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They have us two containers, one which has more water in it and other has less water. They are heated at the same temperature. Which one will have higher heat?

My book is saying the one with little water in it will have more heat. But how?

"If a large mass is at_ a higher temperature it will have more heat energy than a smaller mass at that temperature." So why isn't this the case here?

Isn't heat directly proportional to mass? The larger the mass the more heat in it?

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  • $\begingroup$ "They are heated at the same temperature. Which one will have a higher temperature?"...is this a trick question or did something get lost in translation here? It sounds as if you're asking "if I heat two things to the same temperature, which one will have the higher temperature", which is non-sensical - if they have different temperatures you didn't "heat them to the same temperature". $\endgroup$ – ACuriousMind Feb 12 '17 at 16:25
  • $\begingroup$ No, I guess it is like that, because it is meant to say, because objects mass will make it either higher or smaller but I am not sure why my teacher is saying lower water container will have more heat temperature. youtube.com/watch?v=-mMt4DGFjp0 $\endgroup$ – Okama Ksakas Feb 12 '17 at 16:27
  • $\begingroup$ You're using temperature instead of heat it seems like. If they are heated by something the same temperature, the one will less volume should heat up quicker because there is less mass to heat up. I'm not sure what you mean by "I saw a video stating that the higher the mass the higher the temperature will be of that object, so why isn't this the case?". If a large mass is at a higher temperature it will have more heat energy than a smaller mass at that temperature. $\endgroup$ – JMac Feb 12 '17 at 16:27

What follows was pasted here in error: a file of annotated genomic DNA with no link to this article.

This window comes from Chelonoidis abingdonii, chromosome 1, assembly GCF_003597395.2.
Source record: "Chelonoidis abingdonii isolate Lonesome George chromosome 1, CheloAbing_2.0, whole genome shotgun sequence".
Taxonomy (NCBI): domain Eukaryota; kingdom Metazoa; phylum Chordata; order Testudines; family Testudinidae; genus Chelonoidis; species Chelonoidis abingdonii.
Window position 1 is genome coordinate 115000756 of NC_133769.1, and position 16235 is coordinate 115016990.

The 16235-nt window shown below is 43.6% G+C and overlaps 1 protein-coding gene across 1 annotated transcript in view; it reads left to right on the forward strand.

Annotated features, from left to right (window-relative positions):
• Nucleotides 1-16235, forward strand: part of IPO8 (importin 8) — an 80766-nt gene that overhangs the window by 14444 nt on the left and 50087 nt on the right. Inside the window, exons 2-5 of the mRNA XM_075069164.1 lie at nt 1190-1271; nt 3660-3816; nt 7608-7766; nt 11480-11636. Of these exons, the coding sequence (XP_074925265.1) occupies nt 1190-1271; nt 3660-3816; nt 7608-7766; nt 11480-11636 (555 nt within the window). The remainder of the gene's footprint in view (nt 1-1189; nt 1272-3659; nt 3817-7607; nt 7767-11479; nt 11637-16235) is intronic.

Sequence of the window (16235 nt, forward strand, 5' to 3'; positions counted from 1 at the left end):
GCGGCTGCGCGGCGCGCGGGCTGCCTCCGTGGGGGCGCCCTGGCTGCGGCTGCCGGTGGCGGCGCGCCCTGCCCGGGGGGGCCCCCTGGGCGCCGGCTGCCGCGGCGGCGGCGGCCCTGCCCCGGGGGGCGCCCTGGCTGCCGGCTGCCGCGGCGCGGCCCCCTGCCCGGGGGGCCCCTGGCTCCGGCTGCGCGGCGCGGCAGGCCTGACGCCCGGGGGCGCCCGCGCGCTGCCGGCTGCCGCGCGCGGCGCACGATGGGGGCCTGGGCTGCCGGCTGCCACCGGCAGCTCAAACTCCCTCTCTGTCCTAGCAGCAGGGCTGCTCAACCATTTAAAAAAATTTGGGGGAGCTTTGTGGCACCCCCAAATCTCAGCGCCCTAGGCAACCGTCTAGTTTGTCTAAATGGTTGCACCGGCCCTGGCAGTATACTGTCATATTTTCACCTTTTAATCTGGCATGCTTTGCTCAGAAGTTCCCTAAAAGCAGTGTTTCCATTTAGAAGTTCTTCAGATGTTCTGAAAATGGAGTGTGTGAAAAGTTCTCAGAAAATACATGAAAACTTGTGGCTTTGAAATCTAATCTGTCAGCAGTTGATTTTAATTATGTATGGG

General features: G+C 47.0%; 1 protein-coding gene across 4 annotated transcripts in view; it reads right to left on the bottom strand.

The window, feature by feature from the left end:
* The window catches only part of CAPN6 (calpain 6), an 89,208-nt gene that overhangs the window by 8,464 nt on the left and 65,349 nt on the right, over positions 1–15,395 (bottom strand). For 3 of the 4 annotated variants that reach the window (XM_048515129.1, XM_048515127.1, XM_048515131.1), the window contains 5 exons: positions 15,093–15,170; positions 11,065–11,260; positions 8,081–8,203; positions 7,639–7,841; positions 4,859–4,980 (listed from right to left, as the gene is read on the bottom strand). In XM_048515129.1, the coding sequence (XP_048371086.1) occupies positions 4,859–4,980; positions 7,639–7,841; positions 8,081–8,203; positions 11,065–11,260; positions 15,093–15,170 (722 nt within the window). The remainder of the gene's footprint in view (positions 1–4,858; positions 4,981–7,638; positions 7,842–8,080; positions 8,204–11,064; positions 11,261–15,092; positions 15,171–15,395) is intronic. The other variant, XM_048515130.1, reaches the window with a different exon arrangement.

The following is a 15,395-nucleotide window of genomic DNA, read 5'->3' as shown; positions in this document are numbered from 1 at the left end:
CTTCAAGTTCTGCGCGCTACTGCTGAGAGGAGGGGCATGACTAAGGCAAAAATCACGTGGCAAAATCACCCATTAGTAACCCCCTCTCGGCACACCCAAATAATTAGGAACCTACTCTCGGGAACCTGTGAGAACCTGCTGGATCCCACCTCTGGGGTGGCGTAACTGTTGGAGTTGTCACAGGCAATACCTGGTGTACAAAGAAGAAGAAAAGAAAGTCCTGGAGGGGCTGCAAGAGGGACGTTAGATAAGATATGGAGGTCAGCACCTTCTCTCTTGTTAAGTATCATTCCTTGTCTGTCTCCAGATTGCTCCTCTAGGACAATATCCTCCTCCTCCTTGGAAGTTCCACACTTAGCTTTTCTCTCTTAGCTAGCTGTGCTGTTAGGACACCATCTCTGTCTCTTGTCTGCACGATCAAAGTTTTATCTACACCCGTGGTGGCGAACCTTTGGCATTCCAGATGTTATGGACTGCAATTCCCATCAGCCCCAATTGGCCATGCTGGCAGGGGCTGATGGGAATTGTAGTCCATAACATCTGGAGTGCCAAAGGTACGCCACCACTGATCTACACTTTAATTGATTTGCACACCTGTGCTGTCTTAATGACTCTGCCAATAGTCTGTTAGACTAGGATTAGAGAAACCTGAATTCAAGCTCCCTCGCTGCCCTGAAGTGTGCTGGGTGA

• $\begingroup$ "If a large mass is at_ a higher temperature it will have more heat energy than a smaller mass at that temperature.". Yep, that's what I am exactly trying to say, but my teacher is saying the reverse, as in the small water container will include more heat. $\endgroup$ – Okama Ksakas Feb 12 '17 at 16:29
  • $\begingroup$ OP has been modified and I hope it makes sense now. $\endgroup$ – Okama Ksakas Feb 12 '17 at 16:30
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The formula $Q=mc\Delta T$ tells us how much energy is required to heat up a mass of any substance, with $m$ being the mass of the substance, $c$ being the specific heat and $\Delta T$ being the change in temperature. Given that the same substance is being heated at the same temperature for the same time period but for different masses, we can equate $Q$ to get:
$m_1c\Delta T_1=m_2c\Delta T_2$, where $m_1>m_2$
We can cut out the $c$ because we're heating the same substance to get:
$m_1\Delta T_1=m_2\Delta T_2$
From this we know that if $m_1>m_2$ then $\Delta T_2>\Delta T_1$
Therefore the rise in temperature of the smaller quantity of water is greater.

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